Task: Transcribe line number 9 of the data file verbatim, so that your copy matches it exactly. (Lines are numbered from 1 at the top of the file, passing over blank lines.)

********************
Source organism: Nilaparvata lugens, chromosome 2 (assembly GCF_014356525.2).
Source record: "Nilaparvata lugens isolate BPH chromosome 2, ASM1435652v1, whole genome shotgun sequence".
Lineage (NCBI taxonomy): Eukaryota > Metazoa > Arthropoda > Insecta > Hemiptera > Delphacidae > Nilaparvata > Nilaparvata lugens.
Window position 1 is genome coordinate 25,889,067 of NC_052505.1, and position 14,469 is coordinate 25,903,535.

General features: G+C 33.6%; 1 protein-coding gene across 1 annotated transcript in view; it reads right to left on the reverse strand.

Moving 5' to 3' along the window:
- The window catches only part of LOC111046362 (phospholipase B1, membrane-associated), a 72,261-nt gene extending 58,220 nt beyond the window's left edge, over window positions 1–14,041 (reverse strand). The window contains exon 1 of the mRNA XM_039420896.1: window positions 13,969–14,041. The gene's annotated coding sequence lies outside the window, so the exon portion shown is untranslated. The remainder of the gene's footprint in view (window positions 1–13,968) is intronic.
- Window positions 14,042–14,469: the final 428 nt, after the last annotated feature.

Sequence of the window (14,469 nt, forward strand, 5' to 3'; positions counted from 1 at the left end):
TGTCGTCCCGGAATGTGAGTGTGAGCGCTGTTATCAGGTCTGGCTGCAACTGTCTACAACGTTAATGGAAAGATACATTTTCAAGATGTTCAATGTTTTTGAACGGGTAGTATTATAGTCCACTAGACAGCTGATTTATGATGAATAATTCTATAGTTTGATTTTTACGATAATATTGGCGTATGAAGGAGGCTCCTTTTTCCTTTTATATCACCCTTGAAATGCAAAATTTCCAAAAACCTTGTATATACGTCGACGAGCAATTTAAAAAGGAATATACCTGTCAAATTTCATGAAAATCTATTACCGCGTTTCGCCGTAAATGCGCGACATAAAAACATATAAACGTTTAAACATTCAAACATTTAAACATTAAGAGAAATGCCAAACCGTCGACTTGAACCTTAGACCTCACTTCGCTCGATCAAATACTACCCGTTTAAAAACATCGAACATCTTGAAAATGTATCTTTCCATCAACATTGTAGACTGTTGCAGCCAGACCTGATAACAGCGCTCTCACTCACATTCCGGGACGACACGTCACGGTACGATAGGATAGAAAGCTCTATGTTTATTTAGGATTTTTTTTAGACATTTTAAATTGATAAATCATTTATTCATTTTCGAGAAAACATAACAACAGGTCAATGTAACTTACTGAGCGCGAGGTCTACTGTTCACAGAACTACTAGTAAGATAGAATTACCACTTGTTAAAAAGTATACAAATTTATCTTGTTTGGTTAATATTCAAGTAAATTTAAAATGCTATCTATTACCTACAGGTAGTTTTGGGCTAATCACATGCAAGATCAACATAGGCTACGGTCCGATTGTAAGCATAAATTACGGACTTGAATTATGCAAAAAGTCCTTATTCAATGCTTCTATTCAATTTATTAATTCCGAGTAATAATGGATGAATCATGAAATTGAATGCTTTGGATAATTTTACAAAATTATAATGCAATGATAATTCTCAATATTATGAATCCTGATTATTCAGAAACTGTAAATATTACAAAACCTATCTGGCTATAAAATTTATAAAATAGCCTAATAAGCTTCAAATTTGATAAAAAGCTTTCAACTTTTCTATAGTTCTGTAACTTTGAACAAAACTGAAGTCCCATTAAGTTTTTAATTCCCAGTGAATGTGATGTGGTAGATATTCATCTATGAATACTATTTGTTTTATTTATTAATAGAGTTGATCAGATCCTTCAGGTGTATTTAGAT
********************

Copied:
Sequence of the window (14,469 nt, forward strand, 5' to 3'; positions counted from 1 at the left end):